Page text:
Non-root users do not use ~root/.bashrc for the same reason that they also don't use any other user's ~/.bashrc—these files are individual per-interactive-shell startup files.
If you wish standard aliases or other initializations for all bash users on a system, those declarations belong in the systemwide per-interactive-shell startup file /etc/bash....
More or less like you would for /dev/sdb1.
First of all unmount /dev/sdb1 (you can mount it somewhere else).
You can create another directory and mount the disk there:
mount /dev/sdb1 /physical-data ...(the other options you already have).
In /etc/fstab, rename "/data" to "/physical-data". Now the hard disk is ...
It's a bug in the libmagic library that file is using.
A simple workaround is a "useless use of cat":
echo '#! /bin/sh' | file -
cat /path/to/fifo-or-special | file -
The bug was first introduced in https://github.com/file/file/commit/fb6084e0f08:
Author: Christos Zoulas <email@example.com>
CVE-2018-1312 was fixed in version 2.4.6-89 of the RHEL 7 httpd package; see RHSA-2019:1898 for details.
You don’t need to upgrade to 2.4.41 for this; if your system is kept up-to-date, it will already have the fix, otherwise upgrade as usual to get it (see How do I apply package updates to my RHEL system?).
The upgrade is safe, you don’t need to take any ...
The error is a red-herring:
Required Plugins weren't distributed in RHEL 8.0 - 8.1
"In RHEL 8, the postfix package has been split into multiple
subpackages, each subpackage providing a plug-in for a specific
database. Previously, RPM packages containing the postfix-pcre,
postfix-cdb, and postfix-sqlite plug-ins were not distributed.
The FreeBSD manual page tells me this is an utility to manage users and groups. All Linux distributions (and most Unices I know) have some special toolset for this, in Linux' case often derived from Debian's shadow-utils. Learn to use the native way of doing things!
Such a tool depends intimately on the target's layout (how the relevant files are called, ...
Because tar and gzip are independent operations you should check first if the compressed archive if OK:
gzip -t file.tar.gz
and after this (if OK) you must decompress the archive and test the tar archive:
gzip -dc file.tar.gz|tar tvf -
You didn't enable epel. You enabled the codeready-builder repo.
First, add the epel repo:
dnf install https://dl.fedoraproject.org/pub/epel/epel-release-latest-8.noarch.rpm
It's normally enabled by default after it's installed but if not:
dnf config-manager --enable epel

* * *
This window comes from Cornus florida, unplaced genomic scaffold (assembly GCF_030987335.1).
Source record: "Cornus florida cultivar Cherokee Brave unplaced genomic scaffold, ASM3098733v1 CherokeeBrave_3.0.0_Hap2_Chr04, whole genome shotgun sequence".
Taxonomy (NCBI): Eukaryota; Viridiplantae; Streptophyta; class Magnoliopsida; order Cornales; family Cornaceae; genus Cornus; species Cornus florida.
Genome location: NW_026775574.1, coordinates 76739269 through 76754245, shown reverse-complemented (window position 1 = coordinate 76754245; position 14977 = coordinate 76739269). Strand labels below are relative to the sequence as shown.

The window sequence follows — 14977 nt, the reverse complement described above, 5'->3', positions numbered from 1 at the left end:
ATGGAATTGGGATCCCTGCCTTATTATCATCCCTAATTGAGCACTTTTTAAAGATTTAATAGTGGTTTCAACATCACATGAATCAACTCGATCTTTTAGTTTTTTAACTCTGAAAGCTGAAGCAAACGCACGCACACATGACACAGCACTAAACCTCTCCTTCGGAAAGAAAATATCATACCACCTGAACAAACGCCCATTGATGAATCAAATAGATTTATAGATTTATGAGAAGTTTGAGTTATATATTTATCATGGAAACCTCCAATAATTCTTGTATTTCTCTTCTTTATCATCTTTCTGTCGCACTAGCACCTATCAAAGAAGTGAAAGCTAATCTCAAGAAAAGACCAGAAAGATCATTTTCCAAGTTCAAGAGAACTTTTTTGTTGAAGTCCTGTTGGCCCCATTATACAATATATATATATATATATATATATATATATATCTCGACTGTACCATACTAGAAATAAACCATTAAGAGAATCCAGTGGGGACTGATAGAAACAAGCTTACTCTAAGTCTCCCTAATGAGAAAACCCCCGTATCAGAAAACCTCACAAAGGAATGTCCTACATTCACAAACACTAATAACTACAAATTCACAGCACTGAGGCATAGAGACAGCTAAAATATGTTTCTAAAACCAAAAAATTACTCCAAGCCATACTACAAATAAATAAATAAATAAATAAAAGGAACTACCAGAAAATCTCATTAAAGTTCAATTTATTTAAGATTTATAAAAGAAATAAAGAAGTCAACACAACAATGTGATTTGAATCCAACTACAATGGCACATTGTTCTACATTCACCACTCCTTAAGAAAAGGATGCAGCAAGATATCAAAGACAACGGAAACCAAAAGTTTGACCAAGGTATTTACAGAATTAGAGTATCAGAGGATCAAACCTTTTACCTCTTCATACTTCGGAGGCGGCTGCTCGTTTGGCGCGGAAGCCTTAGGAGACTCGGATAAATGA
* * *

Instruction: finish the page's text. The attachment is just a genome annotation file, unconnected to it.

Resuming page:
You can then install dkms.
With a host-only virtual network, you should not use the same subnet that the physical network your host computer is using. The virtual machines can only talk (directly) to the each other and to the host machine using the "Virtual Host-only Network #2" adapter. If you want to connect your Host-only virtual network to your local LAN, the host VirtualBox host ...
I’m not aware of a repository providing ecryptfs-utils for RHEL 8. The package was removed in RHEL 7, and the upgrade path is to switch to LUKS (re-encrypting the data).
However it is still available in Fedora, and in EPEL 7, so you could request a build for EPEL 8; see the ecryptfs-utils EPEL 7 request for a template.
If your physical memory is not able to be served the percentage portion (90%),eventually swap will be used. When IO is larger than the designated percentage IO errors occur.
The percentage represents the portion of your memory(physical memory + swap partition or swap file}. Assuming that you have 1TiB DIMM (RAM) and set swap ...
If the files on /dev/sda have errors, then you need to run fsck on it. Keep in mind that it won't actually repair the disk itself but just the files. If the disk indeed has errors and it's failing, then it's best to replace the disk and restore the data from a backup because if it gets bad enough, you'll possibly have data loss especially if the disk dies ...
If the GRUB boot menu includes multiple kernel versions, try booting with an older version. (There should always be at least the current kernel and the kernel used by the OS installer: the latter has a version number like 0-rescue-<numbers>.
If the boot is successful with an older kernel, then the problem might be a damaged/missing initramfs file. ...